The evening after the finish of the Tour of the Valley, I was watching the Tour de France and thinking, “damn, I feel just like Lance Armstrong”.
Lance was dropped and was being shepherded to the finish by a couple of teammates.
At the Tour of the Valley, because I had a decent TT time, I had a couple of teammates ready to sacrifice and help me during the road race. Which was very cool. And during the road race I ended up needing that help to catch back up to the lead group after the 2nd big climb.
At that point my main motivation for even trying to stay with the front group was because guys had helped me do it. I knew I wasn’t going to have legs to put in any big attacks toward the end, but if I could just stay in with the leaders I wouldn’t lose any time on GC. I don’t like racing like that — just surviving — but I felt that I would be letting teammates down if I didn’t.
The officials took the GC time at the point where we started the finishing circuit. I considered quitting at that point, but since so few guys were going to finish I stayed in survival mode and finished out the circuits to claim a money spot for the day.
At the end of a race, regardless of placing, I always have a feeling of satisfaction or dissatisfaction. If have that gnawing sense of dissatisfaction, then it’s because I think I could have done better. After the Tour of the Valley road race I was satisfied just to have survived.
A friend at work “rescued” this cat. It started hanging around, so being a cat person, he fed it. The cat was super friendly, so he figured someone had abandoned it. He was looking for someone to adopt it, so we said “OK, why not”.
My friend was right — it is as friendly and affectionate a cat as we’ve ever met.
Except it doesn’t want to stay in the house. It sits by the window and looks outside, and at every opportunity tries to get out. We wanted to keep it indoors for a while — at least for a few months so that it learns where ‘home’ is.
But it’s major stress trying to keep the cat from doing what it wants to do. When it’s gotten out, it’s stayed out for several days. The first few times it came back. But now we’re at 3 days with no sign of the cat.
We finally came to the understanding that the cat is going to do what it wants. And so now I don’t really care what that is. If it comes back, then fine. If it doesn’t, well, that’s just what the cat wants to do, regardless of how attached we might be to it.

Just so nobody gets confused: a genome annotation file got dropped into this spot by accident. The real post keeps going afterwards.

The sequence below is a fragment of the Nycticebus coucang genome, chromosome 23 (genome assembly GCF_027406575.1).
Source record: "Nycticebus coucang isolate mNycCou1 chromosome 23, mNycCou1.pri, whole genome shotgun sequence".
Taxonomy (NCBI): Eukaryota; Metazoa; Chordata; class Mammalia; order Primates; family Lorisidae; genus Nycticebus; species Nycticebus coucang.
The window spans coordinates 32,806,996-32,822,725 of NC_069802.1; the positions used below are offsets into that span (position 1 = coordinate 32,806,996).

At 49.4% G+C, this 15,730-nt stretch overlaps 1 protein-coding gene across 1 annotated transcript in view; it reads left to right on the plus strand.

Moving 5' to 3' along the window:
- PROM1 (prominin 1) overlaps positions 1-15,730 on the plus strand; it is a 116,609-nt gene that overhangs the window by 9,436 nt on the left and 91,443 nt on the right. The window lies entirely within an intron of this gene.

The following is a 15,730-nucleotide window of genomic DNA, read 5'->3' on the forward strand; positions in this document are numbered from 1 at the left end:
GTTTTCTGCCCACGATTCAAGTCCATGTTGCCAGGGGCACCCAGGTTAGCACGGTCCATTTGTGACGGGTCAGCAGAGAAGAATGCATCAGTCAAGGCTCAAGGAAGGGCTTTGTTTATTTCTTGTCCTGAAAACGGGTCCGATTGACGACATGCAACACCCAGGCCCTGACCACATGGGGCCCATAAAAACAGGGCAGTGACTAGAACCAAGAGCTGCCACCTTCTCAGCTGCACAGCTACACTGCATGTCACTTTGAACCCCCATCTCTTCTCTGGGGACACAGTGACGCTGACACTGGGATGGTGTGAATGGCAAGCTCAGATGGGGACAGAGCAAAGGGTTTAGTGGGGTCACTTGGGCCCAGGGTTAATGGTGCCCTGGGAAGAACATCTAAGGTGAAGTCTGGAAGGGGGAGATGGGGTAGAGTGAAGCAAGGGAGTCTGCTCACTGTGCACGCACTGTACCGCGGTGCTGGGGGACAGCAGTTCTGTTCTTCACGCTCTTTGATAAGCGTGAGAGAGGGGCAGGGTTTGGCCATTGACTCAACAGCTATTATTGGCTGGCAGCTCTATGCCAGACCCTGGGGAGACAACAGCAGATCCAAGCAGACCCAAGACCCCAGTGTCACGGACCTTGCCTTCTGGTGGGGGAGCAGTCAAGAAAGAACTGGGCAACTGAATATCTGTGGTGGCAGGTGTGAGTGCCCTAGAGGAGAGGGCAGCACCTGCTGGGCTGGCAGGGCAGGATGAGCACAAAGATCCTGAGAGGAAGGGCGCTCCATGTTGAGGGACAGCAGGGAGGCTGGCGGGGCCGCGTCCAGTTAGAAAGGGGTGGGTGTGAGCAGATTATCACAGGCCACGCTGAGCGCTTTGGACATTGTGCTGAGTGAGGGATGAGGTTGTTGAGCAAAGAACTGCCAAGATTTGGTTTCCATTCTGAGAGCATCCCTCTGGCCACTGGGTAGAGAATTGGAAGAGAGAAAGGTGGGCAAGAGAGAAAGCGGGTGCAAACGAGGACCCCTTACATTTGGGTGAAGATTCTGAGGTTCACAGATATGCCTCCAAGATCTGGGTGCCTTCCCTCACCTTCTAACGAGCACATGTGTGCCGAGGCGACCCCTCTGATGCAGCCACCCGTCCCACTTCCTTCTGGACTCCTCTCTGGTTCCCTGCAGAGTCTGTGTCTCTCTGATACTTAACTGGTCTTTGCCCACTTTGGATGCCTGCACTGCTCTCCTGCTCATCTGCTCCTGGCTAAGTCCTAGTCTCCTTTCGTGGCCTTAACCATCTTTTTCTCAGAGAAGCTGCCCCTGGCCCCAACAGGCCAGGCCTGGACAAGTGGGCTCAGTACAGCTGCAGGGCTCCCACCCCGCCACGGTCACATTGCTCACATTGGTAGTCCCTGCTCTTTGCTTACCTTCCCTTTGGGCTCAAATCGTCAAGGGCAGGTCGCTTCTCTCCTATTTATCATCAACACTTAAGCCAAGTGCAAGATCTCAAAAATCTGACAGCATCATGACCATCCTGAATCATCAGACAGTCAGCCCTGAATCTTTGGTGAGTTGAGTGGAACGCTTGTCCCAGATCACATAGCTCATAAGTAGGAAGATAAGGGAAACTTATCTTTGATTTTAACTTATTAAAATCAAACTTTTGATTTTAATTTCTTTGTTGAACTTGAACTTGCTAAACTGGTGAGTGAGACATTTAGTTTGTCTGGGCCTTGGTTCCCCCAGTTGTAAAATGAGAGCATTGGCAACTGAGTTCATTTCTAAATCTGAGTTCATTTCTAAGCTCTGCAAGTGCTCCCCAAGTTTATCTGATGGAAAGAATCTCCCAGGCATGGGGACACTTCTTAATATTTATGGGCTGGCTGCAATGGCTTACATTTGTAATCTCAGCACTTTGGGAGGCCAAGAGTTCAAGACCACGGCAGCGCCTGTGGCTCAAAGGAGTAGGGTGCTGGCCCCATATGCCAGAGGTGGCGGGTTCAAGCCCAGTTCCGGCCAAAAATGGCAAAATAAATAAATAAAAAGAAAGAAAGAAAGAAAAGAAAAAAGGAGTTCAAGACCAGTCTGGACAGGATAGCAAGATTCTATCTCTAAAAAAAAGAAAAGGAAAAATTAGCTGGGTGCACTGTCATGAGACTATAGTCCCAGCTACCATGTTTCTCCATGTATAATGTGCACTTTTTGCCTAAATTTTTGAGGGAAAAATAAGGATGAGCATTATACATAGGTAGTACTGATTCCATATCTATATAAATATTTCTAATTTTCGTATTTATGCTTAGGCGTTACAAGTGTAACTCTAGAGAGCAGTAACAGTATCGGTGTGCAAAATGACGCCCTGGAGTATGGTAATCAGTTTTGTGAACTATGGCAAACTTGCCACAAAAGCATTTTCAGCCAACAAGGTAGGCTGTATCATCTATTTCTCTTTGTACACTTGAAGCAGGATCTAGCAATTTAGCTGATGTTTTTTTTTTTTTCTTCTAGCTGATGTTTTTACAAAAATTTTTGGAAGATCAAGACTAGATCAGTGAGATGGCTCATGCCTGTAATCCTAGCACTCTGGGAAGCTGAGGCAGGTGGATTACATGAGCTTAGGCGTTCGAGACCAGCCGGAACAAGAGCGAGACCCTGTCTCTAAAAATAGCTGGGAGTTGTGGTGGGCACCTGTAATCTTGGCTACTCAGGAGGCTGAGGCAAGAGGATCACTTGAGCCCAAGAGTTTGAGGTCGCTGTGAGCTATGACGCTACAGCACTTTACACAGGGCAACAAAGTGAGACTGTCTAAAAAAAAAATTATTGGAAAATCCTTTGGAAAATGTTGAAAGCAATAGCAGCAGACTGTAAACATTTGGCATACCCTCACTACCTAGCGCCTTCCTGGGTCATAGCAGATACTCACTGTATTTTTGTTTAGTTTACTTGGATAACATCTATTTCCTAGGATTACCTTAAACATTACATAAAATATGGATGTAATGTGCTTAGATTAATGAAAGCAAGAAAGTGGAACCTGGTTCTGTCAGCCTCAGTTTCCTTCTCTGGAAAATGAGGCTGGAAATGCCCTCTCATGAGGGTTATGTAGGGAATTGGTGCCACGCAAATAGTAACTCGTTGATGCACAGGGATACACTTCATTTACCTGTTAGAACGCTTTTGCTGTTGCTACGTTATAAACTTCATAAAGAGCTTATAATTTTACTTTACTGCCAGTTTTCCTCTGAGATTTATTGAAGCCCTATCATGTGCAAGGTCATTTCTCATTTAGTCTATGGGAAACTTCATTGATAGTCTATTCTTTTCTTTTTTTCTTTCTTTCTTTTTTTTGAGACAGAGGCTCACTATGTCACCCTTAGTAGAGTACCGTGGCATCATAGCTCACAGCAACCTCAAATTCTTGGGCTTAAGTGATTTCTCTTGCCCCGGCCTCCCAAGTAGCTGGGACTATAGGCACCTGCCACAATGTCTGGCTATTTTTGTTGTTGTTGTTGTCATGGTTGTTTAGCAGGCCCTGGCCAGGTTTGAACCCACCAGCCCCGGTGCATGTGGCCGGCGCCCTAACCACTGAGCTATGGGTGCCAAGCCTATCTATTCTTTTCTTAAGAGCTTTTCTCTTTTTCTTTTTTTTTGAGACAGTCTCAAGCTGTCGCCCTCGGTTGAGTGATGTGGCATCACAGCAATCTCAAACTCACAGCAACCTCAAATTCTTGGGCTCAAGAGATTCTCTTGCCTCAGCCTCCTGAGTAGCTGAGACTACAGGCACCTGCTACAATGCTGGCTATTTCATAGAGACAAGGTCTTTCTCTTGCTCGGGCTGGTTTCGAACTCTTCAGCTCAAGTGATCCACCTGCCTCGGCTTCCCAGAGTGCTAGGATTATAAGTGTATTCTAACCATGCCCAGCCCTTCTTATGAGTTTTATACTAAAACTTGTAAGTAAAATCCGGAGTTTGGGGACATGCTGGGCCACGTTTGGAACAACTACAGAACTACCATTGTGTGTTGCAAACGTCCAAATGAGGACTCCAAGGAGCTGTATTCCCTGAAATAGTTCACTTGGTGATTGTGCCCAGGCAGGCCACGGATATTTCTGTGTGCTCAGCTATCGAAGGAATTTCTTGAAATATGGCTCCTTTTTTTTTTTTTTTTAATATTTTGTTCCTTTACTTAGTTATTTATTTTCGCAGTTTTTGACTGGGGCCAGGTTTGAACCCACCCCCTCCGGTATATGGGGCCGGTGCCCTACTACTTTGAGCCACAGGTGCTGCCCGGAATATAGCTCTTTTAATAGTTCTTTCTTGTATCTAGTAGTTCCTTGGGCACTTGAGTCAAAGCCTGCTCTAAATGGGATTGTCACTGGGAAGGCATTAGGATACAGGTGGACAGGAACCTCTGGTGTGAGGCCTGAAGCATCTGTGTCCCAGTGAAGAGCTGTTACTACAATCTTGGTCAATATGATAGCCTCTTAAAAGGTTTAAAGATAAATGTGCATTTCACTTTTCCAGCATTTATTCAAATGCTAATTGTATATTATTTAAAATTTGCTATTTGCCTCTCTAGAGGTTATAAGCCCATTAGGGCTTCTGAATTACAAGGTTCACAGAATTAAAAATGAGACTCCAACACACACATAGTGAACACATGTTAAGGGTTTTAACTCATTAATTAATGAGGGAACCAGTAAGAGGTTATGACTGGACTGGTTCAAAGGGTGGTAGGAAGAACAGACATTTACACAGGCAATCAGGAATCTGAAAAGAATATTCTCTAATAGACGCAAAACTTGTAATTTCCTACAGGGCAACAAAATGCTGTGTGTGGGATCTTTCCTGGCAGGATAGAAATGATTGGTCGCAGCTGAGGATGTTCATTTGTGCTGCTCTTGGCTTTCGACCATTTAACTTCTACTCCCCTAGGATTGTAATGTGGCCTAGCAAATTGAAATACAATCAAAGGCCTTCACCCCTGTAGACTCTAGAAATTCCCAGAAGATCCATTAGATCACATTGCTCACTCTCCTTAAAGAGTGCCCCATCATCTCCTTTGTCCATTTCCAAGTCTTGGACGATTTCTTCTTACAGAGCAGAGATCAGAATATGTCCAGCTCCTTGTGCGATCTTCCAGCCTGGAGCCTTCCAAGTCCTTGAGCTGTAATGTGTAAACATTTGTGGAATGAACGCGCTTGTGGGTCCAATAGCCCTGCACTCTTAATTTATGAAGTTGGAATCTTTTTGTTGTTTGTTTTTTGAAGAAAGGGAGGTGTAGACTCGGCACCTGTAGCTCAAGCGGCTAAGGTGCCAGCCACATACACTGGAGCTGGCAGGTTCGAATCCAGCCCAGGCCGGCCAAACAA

In the previous couple of months, seeing all those people trying to “convince” LeBron to stay in Cleveland seemed rather pathetic. Just like I would be pathetic if I tried to convince my cat that he should want to stay with us, and stay in the house and never try to get out.
The big difference though is that my cat didn’t hold a 1 hour TV special to announce that he was going to go live in the woods and eat mice and chipmunks. So I have a lot more respect for the cat.
… for not having updated this blog since November, that is.
Why use two- or three-hundred words when you can say it in 140 characters?
That’s meant to be rhetorical, but it does raise an actual question.
Not long ago I sent an email, and the recipient joked: hey, when did you start dropping your personal pronouns? I’ve noticed that my work email at times takes on a “Twitter-esque” tone.
I’m afraid I’m losing the ability — more like the patience — to string together more than just a couple of coherent sentences.
Even as I write this Tweetdeck has popped up and is telling me that 2 new tweets have come in. It’s hard to force myself not to look at them.
I was noticing the other day that at every work meeting I now go to, everyone has a laptop and/or cellphone open, and is constantly looking at it. At least now they can’t say the meeting was a total waste of time. Or can they?